Although Royal Bank of Scotland group, the bank's parent company, said the initial technical glitch had been fixed, customers have reported a range of online services being unavailable.
The problems began last week when a software update for NatWest's payment processing system reportedly corrupted, also affecting services at RBS and Ulster Bank.
The problems saw bank balances not being updated or completely inaccessible, leaving people unable to complete purchases or withdraw cash.
NatWest has 7.5million personal banking customers but it is not clear how many have been affected by the technical problems.
Yesterday more than 1,200 branches opened on Sunday for the first time, with the same number opening between 8am and 7pm today.
Susan Allen, director of customer services at RBS group, said bank balances should largely be 'back to normal' today.
'The knock-on effects of this technical failure mean there will be bumps in the road,' she said.
'We will do everything we can to minimise further disruption to our customers.'
Customers voiced their frustration on the NatWest website this morning.
Chris Latimer from Liverpool wrote: 'wow first time since the glitch, i cant access online banking. this is not good.'
Jean from Brighton added: 'why can I not log into online banking to check my balance?'
Others said they had 'lost faith' in the bank and revealed wages had failed to arrive, while users also took to Twitter and other social networking websites to complain.
In a message to customers and staff this morning, Stephen Hester, chief executive of RBS, said: 'I am very sorry for the difficulties people are experiencing.
'Our customers rely on us day in and day out to get things right, and on this occasion we have let them down. This should not have happened.'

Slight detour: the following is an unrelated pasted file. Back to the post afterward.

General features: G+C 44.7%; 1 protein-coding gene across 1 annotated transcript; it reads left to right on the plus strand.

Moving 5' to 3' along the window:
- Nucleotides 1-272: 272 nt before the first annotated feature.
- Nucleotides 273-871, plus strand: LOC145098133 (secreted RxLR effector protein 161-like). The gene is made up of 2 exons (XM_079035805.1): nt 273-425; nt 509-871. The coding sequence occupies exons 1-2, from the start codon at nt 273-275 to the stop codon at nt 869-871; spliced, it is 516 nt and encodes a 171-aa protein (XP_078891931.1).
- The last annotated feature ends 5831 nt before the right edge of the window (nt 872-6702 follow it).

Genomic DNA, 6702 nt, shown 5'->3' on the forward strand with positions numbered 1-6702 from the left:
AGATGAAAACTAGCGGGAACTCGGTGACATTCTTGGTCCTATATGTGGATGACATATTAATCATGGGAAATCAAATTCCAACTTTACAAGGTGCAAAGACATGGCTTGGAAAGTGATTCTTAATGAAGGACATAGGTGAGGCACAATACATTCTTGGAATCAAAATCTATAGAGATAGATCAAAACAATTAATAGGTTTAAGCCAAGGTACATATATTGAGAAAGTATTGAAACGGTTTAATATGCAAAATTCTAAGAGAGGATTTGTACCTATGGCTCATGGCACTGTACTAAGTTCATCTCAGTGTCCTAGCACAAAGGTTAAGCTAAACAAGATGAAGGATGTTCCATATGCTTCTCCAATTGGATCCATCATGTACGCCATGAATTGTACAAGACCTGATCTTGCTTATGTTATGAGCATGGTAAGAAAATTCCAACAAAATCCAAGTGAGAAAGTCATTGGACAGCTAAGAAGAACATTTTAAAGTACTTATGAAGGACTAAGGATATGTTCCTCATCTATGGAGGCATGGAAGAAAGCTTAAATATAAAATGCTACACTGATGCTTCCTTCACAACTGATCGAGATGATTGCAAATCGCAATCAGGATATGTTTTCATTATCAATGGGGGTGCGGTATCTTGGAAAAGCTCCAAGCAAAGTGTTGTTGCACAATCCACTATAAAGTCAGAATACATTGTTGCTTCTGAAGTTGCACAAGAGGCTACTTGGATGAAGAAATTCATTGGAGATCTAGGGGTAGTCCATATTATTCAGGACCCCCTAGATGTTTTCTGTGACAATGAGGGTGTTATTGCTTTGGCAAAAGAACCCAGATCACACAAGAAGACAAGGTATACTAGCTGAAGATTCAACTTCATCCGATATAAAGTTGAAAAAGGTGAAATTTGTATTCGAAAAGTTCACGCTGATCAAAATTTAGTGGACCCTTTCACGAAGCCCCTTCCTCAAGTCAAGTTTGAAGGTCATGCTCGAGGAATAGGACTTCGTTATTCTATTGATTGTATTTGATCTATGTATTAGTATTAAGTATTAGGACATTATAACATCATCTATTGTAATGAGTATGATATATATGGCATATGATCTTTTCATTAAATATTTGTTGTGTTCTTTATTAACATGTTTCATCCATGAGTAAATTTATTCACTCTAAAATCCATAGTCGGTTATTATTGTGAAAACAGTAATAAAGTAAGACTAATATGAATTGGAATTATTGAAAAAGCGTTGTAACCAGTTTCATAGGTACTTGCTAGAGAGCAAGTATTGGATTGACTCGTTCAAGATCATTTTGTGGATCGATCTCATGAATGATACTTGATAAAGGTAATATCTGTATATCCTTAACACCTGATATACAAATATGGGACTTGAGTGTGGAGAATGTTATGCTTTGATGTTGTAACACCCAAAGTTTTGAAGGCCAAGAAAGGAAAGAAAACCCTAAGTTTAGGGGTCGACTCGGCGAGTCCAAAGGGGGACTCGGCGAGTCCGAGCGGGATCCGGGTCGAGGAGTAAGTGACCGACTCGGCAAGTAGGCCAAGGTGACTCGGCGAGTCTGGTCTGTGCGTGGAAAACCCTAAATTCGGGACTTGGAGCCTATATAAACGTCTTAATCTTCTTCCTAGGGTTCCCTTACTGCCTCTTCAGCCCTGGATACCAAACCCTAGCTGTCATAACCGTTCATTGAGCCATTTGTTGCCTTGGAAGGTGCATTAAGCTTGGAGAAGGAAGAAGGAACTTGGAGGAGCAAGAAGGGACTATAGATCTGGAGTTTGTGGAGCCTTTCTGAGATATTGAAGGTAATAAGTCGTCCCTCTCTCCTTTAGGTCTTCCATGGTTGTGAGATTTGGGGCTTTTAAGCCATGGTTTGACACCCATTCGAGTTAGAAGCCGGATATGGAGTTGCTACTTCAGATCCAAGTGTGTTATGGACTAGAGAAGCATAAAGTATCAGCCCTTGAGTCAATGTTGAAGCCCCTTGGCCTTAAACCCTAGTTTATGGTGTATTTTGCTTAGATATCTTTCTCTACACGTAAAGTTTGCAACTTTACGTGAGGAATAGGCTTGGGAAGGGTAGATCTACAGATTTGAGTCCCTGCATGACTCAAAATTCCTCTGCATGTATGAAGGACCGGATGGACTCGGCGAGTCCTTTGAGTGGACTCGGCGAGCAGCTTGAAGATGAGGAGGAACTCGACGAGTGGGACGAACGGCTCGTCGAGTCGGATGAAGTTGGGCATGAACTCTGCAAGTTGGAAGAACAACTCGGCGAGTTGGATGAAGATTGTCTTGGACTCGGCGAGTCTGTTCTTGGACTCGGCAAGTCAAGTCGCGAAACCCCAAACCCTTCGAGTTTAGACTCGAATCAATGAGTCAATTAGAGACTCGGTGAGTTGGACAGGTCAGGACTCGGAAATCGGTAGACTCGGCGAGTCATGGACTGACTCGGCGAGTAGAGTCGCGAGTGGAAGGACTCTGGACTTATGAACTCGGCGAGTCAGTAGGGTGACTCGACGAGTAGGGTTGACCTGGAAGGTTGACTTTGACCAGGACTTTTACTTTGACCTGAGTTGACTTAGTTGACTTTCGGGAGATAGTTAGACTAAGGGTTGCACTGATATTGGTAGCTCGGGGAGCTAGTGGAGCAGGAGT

He continued: 'Right now my top priority, and the priority of the entire RBS group, is to fix these problems and put things right for our customers.
'This is taking time, but I want to reassure people that we are working around the clock to resolve these problems as quickly as we are able.'
Mr Hester added: 'I also want to reassure customers that no one will be left permanently out of pocket as a result of this, and again, they should contact us directly about this.'
It has been claimed that some NatWest customers could have their credit score hit by the technical glitch.
The bank promised it was working with credit reference agencies to prevent any disruption after the software problem left many customers without wages and unable to pay bills or access their accounts.
However, affected customers were warned it is their responsibility to check for anomalies on their accounts and credit reports.
Kevin Mountford, of MoneySupermarket.com, said: 'It is understandable that customers are angry, especially if they are unsure whether salaries have been paid into their accounts, or important bills have been paid.
'NatWest has assured them that any fees incurred as a result of non-payment of bills will be refunded but they need to keep an eye on their statements.
'If you have incurred costs elsewhere, such as credit card charges, then you will need to provide evidence of this.'
NatWest customers are advised to speak to explain the issue in advance to mortgage, rent or credit card providers if payments are due.
Independent financial adviser Yvonne Goodwin added: 'If NatWest sort this out quickly then consumers should not need to worry about their credit status. But it's good housekeeping to check.'